Expressing Gratitude (Kevin Brousseau)

Thanks to Dr Kevin Brousseau for assembling these forms and sharing this overview. It’s interesting that what sometimes looks like regional variation turns out to be understood, and even usable all across the Cree dialect continuum, though, as always, community preferences may differ. Here’s what Kevin wrote (with some trivial adjustments to reflect the spelling style used here on CLN).

Someone recently asked about words of gratitude in #CreeSimonSays. Here is some information on the various words mentioned by people who chimed in.

There is no word in Old Cree that translates exactly to the word ‘thank’ in English. Instead, there are different ways to express gratitude, some of which are used throughout Cree country, while others are used only in certain regions.

ay-ay/hay-hay. This is a reduplication of the word ay, which as an exclamation used to gain someone’s attention in many dialects. It is also used as a noun in Old Cree and is found as a part of nouns in most modern dialects where it literally just means a ‘being’ or ‘thing’ and is also found in demonstratives and pronouns in some dialects, too. As an exclamation to get people’s attention, one can see how it came to be used to express gratitude in some dialects.

êkosi. This is literally a contraction of êko + isi (Old Cree êko + iši). This word, at least in the dialects in Ontario and Quebec, is used in jussive constructions and as a stand alone word roughly translating to ‘may it be so’ or ‘let it be.’ As such it can be used to express acquiescence or acceptance, hence its use to express gratitude in some regions.

kitatamihin. This is a verb based on the root atam-, which refers to pleasing somebody by some gesture. It is the same root used for the verb atamiskawêw, meaning to greet someone. In this form, kitatamihin means “you please me by your gesture” or something to that effect. This literally is a reduplicated form of kinaskomitin, which literally means “I consent to you” or “I approve to (what) you (say, do, etc.)” In this case, we consent or agree to being given something or for being helped. This way of expressing gratitude is used throughout Cree country, all the way into Quebec and Labrador.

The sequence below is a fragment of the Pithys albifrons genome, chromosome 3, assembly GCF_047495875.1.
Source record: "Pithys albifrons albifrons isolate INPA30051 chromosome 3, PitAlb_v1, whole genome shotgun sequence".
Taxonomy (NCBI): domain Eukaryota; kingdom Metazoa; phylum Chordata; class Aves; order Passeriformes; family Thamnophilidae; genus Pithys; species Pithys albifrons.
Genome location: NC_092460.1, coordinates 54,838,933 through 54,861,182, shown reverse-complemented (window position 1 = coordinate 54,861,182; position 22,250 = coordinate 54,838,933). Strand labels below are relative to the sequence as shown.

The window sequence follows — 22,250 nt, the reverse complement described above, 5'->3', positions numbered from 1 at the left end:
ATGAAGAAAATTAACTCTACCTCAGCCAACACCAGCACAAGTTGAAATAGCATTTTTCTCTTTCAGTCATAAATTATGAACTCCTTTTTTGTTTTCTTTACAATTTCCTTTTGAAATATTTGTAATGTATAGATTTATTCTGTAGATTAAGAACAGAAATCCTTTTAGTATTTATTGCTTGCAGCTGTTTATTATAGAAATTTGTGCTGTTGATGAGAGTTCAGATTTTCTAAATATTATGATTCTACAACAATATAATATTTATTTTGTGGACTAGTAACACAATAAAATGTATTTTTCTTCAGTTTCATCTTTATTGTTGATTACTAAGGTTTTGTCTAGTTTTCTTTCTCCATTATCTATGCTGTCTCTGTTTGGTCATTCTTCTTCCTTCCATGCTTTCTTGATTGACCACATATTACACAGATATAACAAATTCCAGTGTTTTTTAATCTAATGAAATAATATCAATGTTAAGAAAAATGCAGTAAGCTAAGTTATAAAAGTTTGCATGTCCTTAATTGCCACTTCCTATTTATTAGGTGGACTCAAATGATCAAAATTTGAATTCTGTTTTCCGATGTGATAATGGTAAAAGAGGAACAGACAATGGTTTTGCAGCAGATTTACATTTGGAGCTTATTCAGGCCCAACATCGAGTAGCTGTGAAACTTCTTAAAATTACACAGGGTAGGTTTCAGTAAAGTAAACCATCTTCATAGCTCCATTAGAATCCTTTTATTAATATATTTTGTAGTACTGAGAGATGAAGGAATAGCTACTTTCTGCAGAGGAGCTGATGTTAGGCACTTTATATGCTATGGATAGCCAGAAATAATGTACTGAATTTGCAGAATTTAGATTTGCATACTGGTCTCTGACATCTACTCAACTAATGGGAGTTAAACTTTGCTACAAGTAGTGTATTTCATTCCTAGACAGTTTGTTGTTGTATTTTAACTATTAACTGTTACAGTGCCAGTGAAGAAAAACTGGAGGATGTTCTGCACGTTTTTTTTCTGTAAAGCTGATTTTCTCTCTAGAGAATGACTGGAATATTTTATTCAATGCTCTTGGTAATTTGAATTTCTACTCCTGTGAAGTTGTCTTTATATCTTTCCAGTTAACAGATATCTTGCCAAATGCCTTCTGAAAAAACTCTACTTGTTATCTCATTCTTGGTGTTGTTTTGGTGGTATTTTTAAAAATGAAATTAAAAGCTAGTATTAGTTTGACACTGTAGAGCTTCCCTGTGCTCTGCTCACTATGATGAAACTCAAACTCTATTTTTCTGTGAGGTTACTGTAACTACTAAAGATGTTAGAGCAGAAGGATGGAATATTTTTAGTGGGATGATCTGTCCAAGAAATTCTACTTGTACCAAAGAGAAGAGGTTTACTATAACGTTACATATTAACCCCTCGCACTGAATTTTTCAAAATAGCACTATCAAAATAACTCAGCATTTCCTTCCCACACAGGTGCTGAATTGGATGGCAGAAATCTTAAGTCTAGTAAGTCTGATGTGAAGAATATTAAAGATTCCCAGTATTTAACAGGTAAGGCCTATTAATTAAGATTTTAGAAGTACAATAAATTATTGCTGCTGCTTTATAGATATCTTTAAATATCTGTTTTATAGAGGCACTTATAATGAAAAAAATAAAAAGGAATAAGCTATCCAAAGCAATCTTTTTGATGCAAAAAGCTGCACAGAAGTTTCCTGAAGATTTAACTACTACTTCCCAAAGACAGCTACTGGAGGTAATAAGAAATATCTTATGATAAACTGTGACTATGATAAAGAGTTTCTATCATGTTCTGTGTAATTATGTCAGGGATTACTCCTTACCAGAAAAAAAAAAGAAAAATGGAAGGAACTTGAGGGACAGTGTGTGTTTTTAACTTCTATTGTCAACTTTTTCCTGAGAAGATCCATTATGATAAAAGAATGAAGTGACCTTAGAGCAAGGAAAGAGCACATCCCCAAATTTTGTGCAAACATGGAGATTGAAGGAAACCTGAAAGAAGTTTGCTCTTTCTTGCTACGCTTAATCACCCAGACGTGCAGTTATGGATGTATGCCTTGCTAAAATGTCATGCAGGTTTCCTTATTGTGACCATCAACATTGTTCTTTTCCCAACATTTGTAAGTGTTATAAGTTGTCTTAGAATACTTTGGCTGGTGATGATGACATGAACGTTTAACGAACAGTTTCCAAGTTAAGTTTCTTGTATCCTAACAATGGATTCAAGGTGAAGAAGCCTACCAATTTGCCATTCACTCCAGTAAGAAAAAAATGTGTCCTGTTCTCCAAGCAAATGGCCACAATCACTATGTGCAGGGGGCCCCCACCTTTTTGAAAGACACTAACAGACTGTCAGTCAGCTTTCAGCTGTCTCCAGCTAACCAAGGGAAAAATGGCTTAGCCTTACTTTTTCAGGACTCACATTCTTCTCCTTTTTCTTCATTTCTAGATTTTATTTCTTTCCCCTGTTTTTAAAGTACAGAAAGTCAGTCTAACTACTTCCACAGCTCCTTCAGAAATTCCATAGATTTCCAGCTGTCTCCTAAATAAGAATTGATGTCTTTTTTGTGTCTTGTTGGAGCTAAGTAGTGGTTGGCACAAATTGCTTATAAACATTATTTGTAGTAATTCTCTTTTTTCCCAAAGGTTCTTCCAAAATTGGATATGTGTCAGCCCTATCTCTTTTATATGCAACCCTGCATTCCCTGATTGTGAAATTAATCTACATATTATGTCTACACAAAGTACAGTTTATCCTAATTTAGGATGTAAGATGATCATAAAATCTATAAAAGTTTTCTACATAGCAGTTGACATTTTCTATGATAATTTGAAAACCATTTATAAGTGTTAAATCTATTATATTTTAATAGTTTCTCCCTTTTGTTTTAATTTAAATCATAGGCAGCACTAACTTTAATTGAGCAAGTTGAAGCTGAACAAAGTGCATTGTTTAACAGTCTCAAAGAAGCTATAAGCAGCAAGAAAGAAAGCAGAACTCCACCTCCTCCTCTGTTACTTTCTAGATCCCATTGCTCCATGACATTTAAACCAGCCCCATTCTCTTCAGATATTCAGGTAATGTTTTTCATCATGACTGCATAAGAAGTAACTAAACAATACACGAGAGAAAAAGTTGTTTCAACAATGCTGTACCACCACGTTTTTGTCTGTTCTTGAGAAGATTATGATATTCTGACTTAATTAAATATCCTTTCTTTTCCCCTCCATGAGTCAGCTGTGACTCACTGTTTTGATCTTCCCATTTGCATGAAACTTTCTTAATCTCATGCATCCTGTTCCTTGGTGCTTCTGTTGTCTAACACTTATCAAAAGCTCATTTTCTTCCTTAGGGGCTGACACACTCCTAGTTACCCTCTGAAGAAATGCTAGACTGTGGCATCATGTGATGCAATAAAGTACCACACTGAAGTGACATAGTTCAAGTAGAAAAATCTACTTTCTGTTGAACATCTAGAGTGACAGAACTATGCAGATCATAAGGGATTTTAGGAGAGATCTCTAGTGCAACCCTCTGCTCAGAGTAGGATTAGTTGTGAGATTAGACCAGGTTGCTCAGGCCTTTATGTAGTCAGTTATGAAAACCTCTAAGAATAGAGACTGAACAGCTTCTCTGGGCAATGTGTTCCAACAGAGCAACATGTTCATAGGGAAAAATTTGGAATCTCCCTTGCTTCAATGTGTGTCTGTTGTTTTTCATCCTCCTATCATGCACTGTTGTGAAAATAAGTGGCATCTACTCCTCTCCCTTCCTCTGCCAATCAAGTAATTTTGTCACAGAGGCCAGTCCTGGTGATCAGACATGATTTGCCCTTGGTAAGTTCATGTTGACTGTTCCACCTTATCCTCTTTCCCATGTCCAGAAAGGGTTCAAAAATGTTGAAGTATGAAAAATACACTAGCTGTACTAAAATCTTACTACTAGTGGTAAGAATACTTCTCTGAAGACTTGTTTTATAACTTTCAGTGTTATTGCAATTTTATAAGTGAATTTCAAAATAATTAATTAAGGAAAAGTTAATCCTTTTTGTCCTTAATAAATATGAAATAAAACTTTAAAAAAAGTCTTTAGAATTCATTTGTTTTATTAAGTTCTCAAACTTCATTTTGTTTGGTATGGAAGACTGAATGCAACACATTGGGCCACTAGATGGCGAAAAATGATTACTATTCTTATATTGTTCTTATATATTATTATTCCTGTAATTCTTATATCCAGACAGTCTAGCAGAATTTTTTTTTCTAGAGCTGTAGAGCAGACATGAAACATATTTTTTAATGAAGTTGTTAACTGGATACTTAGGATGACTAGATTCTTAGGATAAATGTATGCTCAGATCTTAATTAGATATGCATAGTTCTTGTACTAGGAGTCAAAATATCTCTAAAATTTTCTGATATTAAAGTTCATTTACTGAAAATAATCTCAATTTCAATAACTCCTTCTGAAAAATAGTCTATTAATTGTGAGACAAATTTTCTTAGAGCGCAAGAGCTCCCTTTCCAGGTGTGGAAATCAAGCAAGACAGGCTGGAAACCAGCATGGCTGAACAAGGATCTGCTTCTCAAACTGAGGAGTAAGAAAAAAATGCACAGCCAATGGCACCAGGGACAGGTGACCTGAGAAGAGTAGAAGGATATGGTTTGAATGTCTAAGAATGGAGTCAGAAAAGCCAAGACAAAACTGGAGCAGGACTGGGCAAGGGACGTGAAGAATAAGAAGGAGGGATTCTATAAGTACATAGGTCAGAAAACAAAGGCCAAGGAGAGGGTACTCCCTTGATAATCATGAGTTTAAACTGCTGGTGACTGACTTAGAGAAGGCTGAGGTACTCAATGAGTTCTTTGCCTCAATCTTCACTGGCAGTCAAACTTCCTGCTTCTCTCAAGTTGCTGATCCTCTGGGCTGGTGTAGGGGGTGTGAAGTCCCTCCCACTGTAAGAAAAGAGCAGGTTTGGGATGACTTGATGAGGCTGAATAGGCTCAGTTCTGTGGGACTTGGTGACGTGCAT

ma(r)siy. This is a French loanword, from ‘merci.’ It literally means ‘thanks.’

mîkwêc. This is an Anishinabe loanword. In their language it is a contraction of ‘mî + gwech,’ which literally translates to ‘that is enough.’ Again, one can see how this came to express gratitude.

têniki/tîniki. This is an English loanword, from ‘thank you.’

wînâhkôma. This word appears to be used only in western dialects, so it may have had its origins as a loanword from a yet unidentified language. It was recorded in 1874 in Lacombe’s dictionary and is well-known in some communities. As an exclamation expressing gratitude, it can also form the verb wînâhkômamêw, meaning ‘he/she thanks him/her.’

About Dr Kevin Brousseau:

Although Kevin is a medical doctor, we’re glad that he hasn’t been able to relinquish his passion for linguistics and for his own Cree language, centred in his home community of Waswanipi, Québec. In his “spare time” Kevin maintains four distinct Cree language blogs, all prepared with exquisite care, all designed to broaden our understanding of the Cree language as a whole, from the Rockies to Labrador, from Montana to the Northwest Territories.

Kepin’s Cree Language Blog

Dictionary of Moose Cree

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